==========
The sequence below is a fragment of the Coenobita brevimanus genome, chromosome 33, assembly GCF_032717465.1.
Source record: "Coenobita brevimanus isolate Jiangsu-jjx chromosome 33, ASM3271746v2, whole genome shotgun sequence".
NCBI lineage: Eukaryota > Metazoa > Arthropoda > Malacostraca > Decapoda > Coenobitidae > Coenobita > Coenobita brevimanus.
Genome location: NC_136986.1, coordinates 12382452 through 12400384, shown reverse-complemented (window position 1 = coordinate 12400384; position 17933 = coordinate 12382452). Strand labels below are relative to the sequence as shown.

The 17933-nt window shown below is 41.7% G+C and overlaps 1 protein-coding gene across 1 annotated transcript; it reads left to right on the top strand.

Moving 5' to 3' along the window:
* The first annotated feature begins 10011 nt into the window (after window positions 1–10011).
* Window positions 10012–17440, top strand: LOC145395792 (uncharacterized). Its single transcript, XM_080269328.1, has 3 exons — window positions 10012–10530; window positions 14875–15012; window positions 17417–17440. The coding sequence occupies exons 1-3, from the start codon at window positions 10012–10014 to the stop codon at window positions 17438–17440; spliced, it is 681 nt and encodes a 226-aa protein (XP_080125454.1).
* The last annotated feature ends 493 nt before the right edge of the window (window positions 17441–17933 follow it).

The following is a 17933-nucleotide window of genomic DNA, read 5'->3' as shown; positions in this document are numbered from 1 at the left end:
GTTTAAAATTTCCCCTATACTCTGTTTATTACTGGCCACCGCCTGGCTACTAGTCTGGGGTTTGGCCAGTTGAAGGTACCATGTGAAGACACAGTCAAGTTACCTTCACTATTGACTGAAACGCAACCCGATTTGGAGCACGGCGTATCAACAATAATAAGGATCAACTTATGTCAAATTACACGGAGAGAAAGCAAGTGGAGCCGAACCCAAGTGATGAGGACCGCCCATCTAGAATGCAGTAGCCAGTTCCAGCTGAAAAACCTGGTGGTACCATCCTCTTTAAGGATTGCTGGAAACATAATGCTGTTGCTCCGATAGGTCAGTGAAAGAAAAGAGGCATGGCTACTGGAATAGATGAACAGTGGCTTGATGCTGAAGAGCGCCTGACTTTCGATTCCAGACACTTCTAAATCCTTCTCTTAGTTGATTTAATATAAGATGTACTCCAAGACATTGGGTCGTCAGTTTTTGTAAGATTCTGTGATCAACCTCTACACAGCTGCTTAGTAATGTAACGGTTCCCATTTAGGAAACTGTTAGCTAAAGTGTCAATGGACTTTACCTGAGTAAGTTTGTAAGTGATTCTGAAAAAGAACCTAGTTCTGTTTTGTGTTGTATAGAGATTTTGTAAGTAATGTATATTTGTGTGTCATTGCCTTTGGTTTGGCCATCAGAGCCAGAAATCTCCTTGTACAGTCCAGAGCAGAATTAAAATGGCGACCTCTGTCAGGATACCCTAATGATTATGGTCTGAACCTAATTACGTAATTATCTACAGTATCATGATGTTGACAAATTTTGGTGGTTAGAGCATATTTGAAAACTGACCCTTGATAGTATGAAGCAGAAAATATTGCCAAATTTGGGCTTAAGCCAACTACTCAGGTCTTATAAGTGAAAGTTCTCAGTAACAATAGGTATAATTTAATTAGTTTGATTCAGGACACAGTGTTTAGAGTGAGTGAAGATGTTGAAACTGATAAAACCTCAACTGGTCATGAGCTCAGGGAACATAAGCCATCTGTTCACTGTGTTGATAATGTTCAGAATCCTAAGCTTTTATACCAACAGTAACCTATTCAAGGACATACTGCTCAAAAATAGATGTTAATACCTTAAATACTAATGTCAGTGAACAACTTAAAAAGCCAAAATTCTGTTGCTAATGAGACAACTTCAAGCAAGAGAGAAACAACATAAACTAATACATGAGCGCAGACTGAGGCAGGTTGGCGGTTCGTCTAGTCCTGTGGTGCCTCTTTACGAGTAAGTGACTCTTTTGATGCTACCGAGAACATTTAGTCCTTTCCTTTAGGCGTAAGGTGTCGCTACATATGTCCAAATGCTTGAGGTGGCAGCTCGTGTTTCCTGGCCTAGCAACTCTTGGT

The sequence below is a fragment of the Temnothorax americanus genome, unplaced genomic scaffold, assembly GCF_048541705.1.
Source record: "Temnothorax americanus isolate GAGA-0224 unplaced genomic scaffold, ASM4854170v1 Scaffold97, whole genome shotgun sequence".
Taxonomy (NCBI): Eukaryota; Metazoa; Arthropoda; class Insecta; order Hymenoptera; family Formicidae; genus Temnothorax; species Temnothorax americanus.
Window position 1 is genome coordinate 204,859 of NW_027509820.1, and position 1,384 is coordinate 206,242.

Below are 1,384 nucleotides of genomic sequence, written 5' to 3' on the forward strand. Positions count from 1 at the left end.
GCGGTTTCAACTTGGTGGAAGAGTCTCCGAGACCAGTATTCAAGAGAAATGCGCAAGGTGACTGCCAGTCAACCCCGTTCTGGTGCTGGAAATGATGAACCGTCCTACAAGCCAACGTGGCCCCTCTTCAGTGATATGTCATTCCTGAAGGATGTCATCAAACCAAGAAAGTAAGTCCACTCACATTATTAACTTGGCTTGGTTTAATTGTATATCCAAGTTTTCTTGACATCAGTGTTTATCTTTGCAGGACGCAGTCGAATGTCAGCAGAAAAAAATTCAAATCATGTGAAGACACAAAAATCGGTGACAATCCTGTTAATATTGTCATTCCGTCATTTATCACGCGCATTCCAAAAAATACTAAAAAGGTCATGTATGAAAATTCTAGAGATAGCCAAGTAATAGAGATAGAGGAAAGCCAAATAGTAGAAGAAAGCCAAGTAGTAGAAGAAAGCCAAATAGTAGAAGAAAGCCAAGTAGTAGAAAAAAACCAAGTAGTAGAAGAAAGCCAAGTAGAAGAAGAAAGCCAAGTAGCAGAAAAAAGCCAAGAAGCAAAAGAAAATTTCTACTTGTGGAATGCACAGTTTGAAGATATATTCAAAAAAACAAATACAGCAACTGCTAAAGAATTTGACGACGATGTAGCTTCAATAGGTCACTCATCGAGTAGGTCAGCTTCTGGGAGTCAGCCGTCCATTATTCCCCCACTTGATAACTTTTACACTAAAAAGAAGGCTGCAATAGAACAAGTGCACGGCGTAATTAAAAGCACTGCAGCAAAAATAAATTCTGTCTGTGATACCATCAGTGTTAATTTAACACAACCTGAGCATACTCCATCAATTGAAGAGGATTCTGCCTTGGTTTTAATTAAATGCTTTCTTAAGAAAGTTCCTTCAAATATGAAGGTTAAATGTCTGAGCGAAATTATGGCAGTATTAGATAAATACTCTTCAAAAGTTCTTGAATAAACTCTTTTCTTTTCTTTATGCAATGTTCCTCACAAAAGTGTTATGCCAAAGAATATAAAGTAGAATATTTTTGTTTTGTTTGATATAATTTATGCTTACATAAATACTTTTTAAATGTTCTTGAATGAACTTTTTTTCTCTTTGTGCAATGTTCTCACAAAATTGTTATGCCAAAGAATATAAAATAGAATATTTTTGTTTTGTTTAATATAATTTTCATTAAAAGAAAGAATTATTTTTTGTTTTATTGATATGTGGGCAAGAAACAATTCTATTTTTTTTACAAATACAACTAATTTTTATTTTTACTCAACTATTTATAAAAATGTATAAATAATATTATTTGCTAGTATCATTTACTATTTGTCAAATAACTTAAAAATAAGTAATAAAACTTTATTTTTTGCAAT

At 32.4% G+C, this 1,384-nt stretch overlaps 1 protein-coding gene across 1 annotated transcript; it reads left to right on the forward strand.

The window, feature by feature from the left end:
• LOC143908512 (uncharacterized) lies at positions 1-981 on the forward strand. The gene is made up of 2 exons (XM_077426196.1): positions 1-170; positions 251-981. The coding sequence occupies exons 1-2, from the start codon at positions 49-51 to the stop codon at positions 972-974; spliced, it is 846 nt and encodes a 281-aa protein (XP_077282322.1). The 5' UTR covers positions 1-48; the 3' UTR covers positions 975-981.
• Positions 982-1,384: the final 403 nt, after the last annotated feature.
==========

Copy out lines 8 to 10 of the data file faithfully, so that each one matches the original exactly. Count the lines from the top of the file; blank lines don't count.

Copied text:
* Window positions 10012–17440, top strand: LOC145395792 (uncharacterized). Its single transcript, XM_080269328.1, has 3 exons — window positions 10012–10530; window positions 14875–15012; window positions 17417–17440. The coding sequence occupies exons 1-3, from the start codon at window positions 10012–10014 to the stop codon at window positions 17438–17440; spliced, it is 681 nt and encodes a 226-aa protein (XP_080125454.1).
* The last annotated feature ends 493 nt before the right edge of the window (window positions 17441–17933 follow it).

The following is a 17933-nucleotide window of genomic DNA, read 5'->3' as shown; positions in this document are numbered from 1 at the left end: